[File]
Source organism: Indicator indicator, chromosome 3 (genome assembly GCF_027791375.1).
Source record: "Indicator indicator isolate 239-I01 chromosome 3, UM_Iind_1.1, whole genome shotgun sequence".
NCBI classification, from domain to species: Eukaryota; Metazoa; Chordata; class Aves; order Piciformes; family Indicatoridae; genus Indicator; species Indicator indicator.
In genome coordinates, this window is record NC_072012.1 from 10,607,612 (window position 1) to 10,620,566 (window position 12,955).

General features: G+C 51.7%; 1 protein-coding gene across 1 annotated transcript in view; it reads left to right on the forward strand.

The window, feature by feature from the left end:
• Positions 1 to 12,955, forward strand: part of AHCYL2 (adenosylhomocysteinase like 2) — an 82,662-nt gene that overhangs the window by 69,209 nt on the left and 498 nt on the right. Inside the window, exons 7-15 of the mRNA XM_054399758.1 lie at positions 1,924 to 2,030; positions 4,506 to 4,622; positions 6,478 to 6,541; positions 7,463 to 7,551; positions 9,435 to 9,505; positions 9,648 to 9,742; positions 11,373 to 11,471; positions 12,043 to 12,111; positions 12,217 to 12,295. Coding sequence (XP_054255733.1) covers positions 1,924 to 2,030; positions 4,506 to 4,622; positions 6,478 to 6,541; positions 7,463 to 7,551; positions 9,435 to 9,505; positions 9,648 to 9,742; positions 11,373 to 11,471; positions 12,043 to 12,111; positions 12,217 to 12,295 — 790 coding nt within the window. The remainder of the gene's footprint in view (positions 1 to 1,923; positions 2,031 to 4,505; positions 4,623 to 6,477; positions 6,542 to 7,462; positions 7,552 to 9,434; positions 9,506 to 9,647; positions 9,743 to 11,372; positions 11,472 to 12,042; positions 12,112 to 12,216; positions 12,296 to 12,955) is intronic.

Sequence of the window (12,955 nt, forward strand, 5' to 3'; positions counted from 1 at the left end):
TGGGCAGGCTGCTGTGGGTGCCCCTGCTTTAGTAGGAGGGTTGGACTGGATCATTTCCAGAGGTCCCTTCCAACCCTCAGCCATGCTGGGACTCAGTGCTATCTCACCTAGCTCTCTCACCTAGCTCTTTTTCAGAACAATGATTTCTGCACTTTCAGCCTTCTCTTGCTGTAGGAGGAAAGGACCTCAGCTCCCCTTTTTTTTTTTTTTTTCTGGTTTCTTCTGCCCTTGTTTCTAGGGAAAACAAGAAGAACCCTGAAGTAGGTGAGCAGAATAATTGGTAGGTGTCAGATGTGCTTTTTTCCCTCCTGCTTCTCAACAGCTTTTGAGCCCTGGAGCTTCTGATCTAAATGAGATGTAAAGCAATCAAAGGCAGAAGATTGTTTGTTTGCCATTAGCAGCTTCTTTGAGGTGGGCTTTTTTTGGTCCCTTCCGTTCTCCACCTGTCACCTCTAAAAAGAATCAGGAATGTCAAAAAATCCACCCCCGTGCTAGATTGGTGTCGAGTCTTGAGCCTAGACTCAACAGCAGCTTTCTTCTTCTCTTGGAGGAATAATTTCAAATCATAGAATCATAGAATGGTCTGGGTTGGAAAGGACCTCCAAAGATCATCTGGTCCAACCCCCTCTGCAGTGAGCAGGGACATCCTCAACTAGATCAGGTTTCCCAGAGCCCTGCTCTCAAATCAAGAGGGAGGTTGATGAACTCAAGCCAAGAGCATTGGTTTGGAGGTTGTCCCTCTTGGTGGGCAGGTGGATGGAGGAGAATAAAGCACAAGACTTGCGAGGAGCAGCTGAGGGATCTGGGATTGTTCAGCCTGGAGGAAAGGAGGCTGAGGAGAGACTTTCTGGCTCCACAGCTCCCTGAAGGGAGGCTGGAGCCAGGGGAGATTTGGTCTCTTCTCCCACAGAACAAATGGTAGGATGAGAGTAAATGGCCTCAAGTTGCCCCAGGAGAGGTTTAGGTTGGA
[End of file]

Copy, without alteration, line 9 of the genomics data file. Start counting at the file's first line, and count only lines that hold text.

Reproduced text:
TGGGCAGGCTGCTGTGGGTGCCCCTGCTTTAGTAGGAGGGTTGGACTGGATCATTTCCAGAGGTCCCTTCCAACCCTCAGCCATGCTGGGACTCAGTGCTATCTCACCTAGCTCTCTCACCTAGCTCTTTTTCAGAACAATGATTTCTGCACTTTCAGCCTTCTCTTGCTGTAGGAGGAAAGGACCTCAGCTCCCCTTTTTTTTTTTTTTTTCTGGTTTCTTCTGCCCTTGTTTCTAGGGAAAACAAGAAGAACCCTGAAGTAGGTGAGCAGAATAATTGGTAGGTGTCAGATGTGCTTTTTTCCCTCCTGCTTCTCAACAGCTTTTGAGCCCTGGAGCTTCTGATCTAAATGAGATGTAAAGCAATCAAAGGCAGAAGATTGTTTGTTTGCCATTAGCAGCTTCTTTGAGGTGGGCTTTTTTTGGTCCCTTCCGTTCTCCACCTGTCACCTCTAAAAAGAATCAGGAATGTCAAAAAATCCACCCCCGTGCTAGATTGGTGTCGAGTCTTGAGCCTAGACTCAACAGCAGCTTTCTTCTTCTCTTGGAGGAATAATTTCAAATCATAGAATCATAGAATGGTCTGGGTTGGAAAGGACCTCCAAAGATCATCTGGTCCAACCCCCTCTGCAGTGAGCAGGGACATCCTCAACTAGATCAGGTTTCCCAGAGCCCTGCTCTCAAATCAAGAGGGAGGTTGATGAACTCAAGCCAAGAGCATTGGTTTGGAGGTTGTCCCTCTTGGTGGGCAGGTGGATGGAGGAGAATAAAGCACAAGACTTGCGAGGAGCAGCTGAGGGATCTGGGATTGTTCAGCCTGGAGGAAAGGAGGCTGAGGAGAGACTTTCTGGCTCCACAGCTCCCTGAAGGGAGGCTGGAGCCAGGGGAGATTTGGTCTCTTCTCCCACAGAACAAATGGTAGGATGAGAGTAAATGGCCTCAAGTTGCCCCAGGAGAGGTTTAGGTTGGA